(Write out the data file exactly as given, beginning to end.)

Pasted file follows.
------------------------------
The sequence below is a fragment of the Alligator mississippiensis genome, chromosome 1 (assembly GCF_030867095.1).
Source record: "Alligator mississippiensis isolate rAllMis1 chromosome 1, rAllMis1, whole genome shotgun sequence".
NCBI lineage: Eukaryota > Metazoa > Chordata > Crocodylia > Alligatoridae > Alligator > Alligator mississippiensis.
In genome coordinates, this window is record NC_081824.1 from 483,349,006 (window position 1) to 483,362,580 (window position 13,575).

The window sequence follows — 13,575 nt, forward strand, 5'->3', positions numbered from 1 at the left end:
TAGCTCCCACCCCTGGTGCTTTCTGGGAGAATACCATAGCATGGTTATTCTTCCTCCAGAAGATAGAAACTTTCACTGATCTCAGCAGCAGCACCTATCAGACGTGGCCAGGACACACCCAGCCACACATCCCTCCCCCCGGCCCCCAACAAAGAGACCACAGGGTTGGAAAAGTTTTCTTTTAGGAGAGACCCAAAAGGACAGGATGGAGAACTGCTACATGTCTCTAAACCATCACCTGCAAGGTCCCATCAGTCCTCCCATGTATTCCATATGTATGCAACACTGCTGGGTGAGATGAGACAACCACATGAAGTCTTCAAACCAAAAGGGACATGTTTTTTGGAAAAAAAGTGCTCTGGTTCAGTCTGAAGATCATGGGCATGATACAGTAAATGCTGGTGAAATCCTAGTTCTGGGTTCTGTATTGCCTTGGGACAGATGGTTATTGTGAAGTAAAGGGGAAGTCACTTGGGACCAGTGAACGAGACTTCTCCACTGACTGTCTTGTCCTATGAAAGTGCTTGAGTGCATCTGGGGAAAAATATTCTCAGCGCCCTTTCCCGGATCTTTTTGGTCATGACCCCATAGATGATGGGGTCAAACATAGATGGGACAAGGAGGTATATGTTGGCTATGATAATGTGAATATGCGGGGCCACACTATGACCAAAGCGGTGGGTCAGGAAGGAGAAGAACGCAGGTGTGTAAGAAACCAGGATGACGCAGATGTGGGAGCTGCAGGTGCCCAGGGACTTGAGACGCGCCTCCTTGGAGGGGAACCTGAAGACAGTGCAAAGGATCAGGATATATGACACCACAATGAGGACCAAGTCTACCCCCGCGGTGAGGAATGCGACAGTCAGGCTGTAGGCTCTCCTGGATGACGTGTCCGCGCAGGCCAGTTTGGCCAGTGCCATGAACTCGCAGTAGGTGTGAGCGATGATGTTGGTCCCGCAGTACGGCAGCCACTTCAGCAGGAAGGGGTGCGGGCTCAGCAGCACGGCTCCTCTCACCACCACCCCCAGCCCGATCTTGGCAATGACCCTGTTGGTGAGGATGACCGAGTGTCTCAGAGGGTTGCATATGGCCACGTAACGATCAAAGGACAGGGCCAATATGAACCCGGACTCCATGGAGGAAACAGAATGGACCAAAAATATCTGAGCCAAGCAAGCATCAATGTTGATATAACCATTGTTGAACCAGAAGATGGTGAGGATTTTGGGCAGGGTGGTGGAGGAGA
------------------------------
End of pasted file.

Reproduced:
The sequence below is a fragment of the Alligator mississippiensis genome, chromosome 1 (assembly GCF_030867095.1).
Source record: "Alligator mississippiensis isolate rAllMis1 chromosome 1, rAllMis1, whole genome shotgun sequence".
NCBI lineage: Eukaryota > Metazoa > Chordata > Crocodylia > Alligatoridae > Alligator > Alligator mississippiensis.
In genome coordinates, this window is record NC_081824.1 from 483,349,006 (window position 1) to 483,362,580 (window position 13,575).

The window sequence follows — 13,575 nt, forward strand, 5'->3', positions numbered from 1 at the left end:
TAGCTCCCACCCCTGGTGCTTTCTGGGAGAATACCATAGCATGGTTATTCTTCCTCCAGAAGATAGAAACTTTCACTGATCTCAGCAGCAGCACCTATCAGACGTGGCCAGGACACACCCAGCCACACATCCCTCCCCCCGGCCCCCAACAAAGAGACCACAGGGTTGGAAAAGTTTTCTTTTAGGAGAGACCCAAAAGGACAGGATGGAGAACTGCTACATGTCTCTAAACCATCACCTGCAAGGTCCCATCAGTCCTCCCATGTATTCCATATGTATGCAACACTGCTGGGTGAGATGAGACAACCACATGAAGTCTTCAAACCAAAAGGGACATGTTTTTTGGAAAAAAAGTGCTCTGGTTCAGTCTGAAGATCATGGGCATGATACAGTAAATGCTGGTGAAATCCTAGTTCTGGGTTCTGTATTGCCTTGGGACAGATGGTTATTGTGAAGTAAAGGGGAAGTCACTTGGGACCAGTGAACGAGACTTCTCCACTGACTGTCTTGTCCTATGAAAGTGCTTGAGTGCATCTGGGGAAAAATATTCTCAGCGCCCTTTCCCGGATCTTTTTGGTCATGACCCCATAGATGATGGGGTCAAACATAGATGGGACAAGGAGGTATATGTTGGCTATGATAATGTGAATATGCGGGGCCACACTATGACCAAAGCGGTGGGTCAGGAAGGAGAAGAACGCAGGTGTGTAAGAAACCAGGATGACGCAGATGTGGGAGCTGCAGGTGCCCAGGGACTTGAGACGCGCCTCCTTGGAGGGGAACCTGAAGACAGTGCAAAGGATCAGGATATATGACACCACAATGAGGACCAAGTCTACCCCCGCGGTGAGGAATGCGACAGTCAGGCTGTAGGCTCTCCTGGATGACGTGTCCGCGCAGGCCAGTTTGGCCAGTGCCATGAACTCGCAGTAGGTGTGAGCGATGATGTTGGTCCCGCAGTACGGCAGCCACTTCAGCAGGAAGGGGTGCGGGCTCAGCAGCACGGCTCCTCTCACCACCACCCCCAGCCCGATCTTGGCAATGACCCTGTTGGTGAGGATGACCGAGTGTCTCAGAGGGTTGCATATGGCCACGTAACGATCAAAGGACAGGGCCAATATGAACCCGGACTCCATGGAGGAAACAGAATGGACCAAAAATATCTGAGCCAAGCAAGCATCAATGTTGATATAACCATTGTTGAACCAGAAGATGGTGAGGATTTTGGGCAGGGTGGTGGAGGAGA